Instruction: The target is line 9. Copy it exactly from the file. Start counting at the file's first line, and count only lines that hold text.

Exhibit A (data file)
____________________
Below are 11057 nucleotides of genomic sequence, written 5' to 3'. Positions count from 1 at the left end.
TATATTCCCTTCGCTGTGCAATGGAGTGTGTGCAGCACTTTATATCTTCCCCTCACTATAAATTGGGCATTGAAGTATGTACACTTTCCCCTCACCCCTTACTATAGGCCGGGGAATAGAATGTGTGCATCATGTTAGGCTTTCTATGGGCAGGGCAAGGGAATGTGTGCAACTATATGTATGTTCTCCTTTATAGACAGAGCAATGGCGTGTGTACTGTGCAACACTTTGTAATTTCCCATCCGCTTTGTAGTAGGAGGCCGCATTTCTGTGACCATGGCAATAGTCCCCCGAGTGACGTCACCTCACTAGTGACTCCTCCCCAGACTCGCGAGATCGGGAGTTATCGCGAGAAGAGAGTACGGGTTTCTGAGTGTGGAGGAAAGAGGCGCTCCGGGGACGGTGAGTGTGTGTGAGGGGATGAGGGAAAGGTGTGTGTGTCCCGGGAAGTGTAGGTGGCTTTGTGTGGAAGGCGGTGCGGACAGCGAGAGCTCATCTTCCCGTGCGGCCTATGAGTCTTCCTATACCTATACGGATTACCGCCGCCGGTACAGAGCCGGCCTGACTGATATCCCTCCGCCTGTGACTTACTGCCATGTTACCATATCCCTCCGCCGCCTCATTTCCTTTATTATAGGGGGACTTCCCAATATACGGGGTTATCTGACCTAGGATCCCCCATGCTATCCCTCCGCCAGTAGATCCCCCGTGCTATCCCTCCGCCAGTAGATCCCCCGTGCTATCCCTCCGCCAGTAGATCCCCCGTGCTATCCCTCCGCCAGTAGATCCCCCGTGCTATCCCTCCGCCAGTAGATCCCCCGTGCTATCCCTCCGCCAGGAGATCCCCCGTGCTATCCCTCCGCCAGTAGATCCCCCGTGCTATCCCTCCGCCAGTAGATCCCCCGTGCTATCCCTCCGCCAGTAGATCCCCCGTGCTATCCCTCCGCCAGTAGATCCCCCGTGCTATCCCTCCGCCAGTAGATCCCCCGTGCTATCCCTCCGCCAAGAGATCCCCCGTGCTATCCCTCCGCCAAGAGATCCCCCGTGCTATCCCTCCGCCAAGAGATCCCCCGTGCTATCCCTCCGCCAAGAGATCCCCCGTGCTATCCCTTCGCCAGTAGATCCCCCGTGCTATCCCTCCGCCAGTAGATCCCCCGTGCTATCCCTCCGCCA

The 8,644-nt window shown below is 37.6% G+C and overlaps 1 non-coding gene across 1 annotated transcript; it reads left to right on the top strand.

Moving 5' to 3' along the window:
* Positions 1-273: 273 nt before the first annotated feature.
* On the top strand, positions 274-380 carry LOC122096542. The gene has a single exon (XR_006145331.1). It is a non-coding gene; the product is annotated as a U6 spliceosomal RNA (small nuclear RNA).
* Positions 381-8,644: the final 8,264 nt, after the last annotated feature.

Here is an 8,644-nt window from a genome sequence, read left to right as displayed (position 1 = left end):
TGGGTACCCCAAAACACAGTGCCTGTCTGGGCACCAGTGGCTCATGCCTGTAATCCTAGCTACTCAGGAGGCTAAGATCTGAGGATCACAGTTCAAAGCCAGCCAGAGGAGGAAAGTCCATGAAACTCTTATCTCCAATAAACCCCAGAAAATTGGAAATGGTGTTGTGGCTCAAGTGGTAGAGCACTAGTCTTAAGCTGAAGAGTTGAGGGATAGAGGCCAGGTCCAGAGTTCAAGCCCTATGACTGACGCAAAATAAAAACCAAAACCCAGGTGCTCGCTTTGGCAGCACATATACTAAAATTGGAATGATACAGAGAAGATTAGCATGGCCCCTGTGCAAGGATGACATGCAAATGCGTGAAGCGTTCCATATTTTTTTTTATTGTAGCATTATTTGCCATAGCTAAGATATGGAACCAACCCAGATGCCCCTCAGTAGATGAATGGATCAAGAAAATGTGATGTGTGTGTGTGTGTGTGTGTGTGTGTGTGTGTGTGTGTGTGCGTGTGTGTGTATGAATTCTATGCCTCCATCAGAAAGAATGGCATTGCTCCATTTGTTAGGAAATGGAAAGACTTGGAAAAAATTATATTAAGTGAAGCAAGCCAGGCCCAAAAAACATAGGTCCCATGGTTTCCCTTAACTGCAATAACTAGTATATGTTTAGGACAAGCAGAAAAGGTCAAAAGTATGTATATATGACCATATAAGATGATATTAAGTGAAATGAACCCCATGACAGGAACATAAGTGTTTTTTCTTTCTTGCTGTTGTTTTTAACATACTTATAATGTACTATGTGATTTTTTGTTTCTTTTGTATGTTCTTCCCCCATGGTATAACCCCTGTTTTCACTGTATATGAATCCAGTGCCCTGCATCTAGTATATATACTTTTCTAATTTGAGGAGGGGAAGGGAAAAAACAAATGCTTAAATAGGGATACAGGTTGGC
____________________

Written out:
TGGGTACCCCAAAACACAGTGCCTGTCTGGGCACCAGTGGCTCATGCCTGTAATCCTAGCTACTCAGGAGGCTAAGATCTGAGGATCACAGTTCAAAGCCAGCCAGAGGAGGAAAGTCCATGAAACTCTTATCTCCAATAAACCCCAGAAAATTGGAAATGGTGTTGTGGCTCAAGTGGTAGAGCACTAGTCTTAAGCTGAAGAGTTGAGGGATAGAGGCCAGGTCCAGAGTTCAAGCCCTATGACTGACGCAAAATAAAAACCAAAACCCAGGTGCTCGCTTTGGCAGCACATATACTAAAATTGGAATGATACAGAGAAGATTAGCATGGCCCCTGTGCAAGGATGACATGCAAATGCGTGAAGCGTTCCATATTTTTTTTTATTGTAGCATTATTTGCCATAGCTAAGATATGGAACCAACCCAGATGCCCCTCAGTAGATGAATGGATCAAGAAAATGTGATGTGTGTGTGTGTGTGTGTGTGTGTGTGTGTGTGTGTGTGTGCGTGTGTGTGTATGAATTCTATGCCTCCATCAGAAAGAATGGCATTGCTCCATTTGTTAGGAAATGGAAAGACTTGGAAAAAATTATATTAAGTGAAGCAAGCCAGGCCCAAAAAACATAGGTCCCATGGTTTCCCTTAACTGCAATAACTAGTATATGTTTAGGACAAGCAGAAAAGGTCAAAAGTATGTATATATGACCATATAAGATGATATTAAGTGAAATGAACCCCATGACAGGAACATAAGTGTTTTTTCTTTCTTGCTGTTGTTTTTAACATACTTATAATGTACTATGTGATTTTTTGTTTCTTTTGTATGTTCTTCCCCCATGGTATAACCCCTGTTTTCACTGTATATGAATCCAGTGCCCTGCATCTAGTATATATACTTTTCTAATTTGAGGAGGGGAAGGGAAAAAACAAATGCTTAAATAGGGATACAGGTTGGC